Marshall and I talk pretty regularly, and he shared with me an idea for an article for elitefts. A week beforehand, he benched 460 raw, which is good by any standard, but especially for a shirted bencher that doesn’t do a ton of raw training. He felt like the one thing holding him back was the eccentric phase of the bench:

“Unracking anything past 315 feels like 800 pounds. [He would know what that feels like, so I don’t doubt him.] The press is always strong and easy but the descent feels awful. I feel I could bench so much more raw if this wasn’t a problem.”

I think there are a couple takeaways from this. First, 300 pounds is always 300 pounds. Some days it will feel light while other days heavy, but that’s just the nature of the beast. Chad Aichs told me one time, “400 pounds in the squat NEVER felt light. Some days it moved faster than others, but it always felt heavy for me.” To hear Chad say that made me feel a lot better about the days where four plates feels like garbage. Second, as Marshall pointed out to me, the years of shirted benching have left him feeling ‘weak’ in the eccentric part of his bench. The shirt takes the brunt of the weight, as you are loading it during that phase. You still must remain tight and engaged in order to maintain bar path and be able to effectively press a maximal weight.

RELATED: Big Bench Rules to Fix Your Weak Point

I know when I’m too slow in the eccentric phase of both my squat and bench, my ability to stand up with or press anything over 90% goes in the toilet. Part of the issue is the time under tension principle. Some of it is the stretch reflex. But the majority of the pie is technique and keeping the proper muscles engaged to control the weight and maintain proper leverages. For the purpose of this article I’ll just focus on the bench press, but understand that while the muscle groups will obviously change, similar principles apply in the squat as well: external rotation, tension, stretch reflex...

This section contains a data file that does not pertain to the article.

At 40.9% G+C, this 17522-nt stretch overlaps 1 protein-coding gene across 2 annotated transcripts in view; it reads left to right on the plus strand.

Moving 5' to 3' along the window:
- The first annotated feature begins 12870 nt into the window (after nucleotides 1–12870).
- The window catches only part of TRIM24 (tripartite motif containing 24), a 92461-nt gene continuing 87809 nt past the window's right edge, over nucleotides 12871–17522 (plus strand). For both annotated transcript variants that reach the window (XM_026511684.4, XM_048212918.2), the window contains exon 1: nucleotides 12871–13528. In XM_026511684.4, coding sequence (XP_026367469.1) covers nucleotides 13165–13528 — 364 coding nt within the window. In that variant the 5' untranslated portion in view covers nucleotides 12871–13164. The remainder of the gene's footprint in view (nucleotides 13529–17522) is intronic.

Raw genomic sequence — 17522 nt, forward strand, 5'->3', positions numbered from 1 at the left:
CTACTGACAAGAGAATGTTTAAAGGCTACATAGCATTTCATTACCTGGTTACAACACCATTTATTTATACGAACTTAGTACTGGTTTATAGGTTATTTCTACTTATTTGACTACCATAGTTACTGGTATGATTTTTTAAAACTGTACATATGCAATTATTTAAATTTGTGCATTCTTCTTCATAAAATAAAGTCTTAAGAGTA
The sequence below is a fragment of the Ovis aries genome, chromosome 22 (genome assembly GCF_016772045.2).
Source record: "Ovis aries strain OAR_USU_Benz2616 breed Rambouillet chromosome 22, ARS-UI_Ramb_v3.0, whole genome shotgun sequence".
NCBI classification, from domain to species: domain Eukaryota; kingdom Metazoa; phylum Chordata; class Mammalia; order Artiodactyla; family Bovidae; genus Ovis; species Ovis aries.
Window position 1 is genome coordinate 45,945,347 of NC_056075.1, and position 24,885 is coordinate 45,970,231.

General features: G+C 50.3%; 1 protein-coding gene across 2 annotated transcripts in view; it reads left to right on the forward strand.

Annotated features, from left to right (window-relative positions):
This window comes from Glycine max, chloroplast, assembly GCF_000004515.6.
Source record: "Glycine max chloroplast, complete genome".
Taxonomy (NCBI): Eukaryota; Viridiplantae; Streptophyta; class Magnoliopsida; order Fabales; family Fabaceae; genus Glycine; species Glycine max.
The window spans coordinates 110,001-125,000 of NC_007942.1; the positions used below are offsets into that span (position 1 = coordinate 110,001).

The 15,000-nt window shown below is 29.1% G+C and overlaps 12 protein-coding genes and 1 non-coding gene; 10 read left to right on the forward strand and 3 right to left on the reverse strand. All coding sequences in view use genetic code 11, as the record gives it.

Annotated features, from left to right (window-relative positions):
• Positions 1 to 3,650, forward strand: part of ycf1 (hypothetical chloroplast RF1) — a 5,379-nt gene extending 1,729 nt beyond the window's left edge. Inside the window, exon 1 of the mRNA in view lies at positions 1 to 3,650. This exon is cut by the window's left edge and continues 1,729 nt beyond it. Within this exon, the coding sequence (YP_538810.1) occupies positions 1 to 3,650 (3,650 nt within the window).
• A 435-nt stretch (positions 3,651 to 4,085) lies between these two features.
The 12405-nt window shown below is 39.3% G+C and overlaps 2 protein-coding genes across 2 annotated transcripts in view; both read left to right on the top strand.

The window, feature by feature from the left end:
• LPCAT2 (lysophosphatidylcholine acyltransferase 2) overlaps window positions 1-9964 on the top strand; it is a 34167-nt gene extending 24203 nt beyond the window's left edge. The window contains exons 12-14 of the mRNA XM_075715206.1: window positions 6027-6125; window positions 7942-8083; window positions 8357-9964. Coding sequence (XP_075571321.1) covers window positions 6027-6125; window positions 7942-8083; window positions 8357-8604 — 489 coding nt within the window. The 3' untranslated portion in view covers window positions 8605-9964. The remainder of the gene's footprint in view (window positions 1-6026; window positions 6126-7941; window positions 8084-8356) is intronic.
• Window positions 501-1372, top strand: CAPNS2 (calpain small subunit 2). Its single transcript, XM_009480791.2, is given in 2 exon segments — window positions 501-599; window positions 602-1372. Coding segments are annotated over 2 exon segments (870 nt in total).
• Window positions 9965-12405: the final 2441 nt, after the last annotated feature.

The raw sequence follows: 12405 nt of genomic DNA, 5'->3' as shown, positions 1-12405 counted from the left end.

If you watched Dave Tate and Matt Smith work with me on my bench press technique, you may recognize similar cues and verbiage in this section. But there are 4-5 cues I like to use when teaching the bench that apply to the eccentric phase and those cues are designed to keep certain muscle groups engaged.

Squeeze the bar.

  • Squeeze hardest with the pinkies to keep the bar in line with your elbows.

Your knuckles should be white.

  • Keeping your hands, wrists, and forearms firing will make weights feel a little lighter but more importantly will transfer force more efficiently.

Pinch the pad with your shoulder blades.

  • Or “pull your shoulder blades back and down” to allow you to raise your sternum and shorten your ROM — essential to pressing a maximal weight and keeping your shoulders healthy.

Bend the bar.

  • Again, squeezing with the pinkies will allow you to try to bend the bar into a “U” toward your feet.
  • This external rotation will keep your lats engaged which is essential for the next couple of cues.

Pull the bar apart.

  • Similar cue but subtle difference — pulling it apart while bending it will engage your rear delts and stabilize the bar throughout the eccentric and concentric phases.

Row the bar.

  • Or “meet the bar at it’s highest point with your chest.”
  • Keeping your sternum high again is essential, but doing that by rowing the bar is perfection
  • You’re probably thinking “How do I row the bar on a bench press without killing myself?”
  • If you keep everything engaged you will have to ‘fight’ yourself to some extent to get to your chest.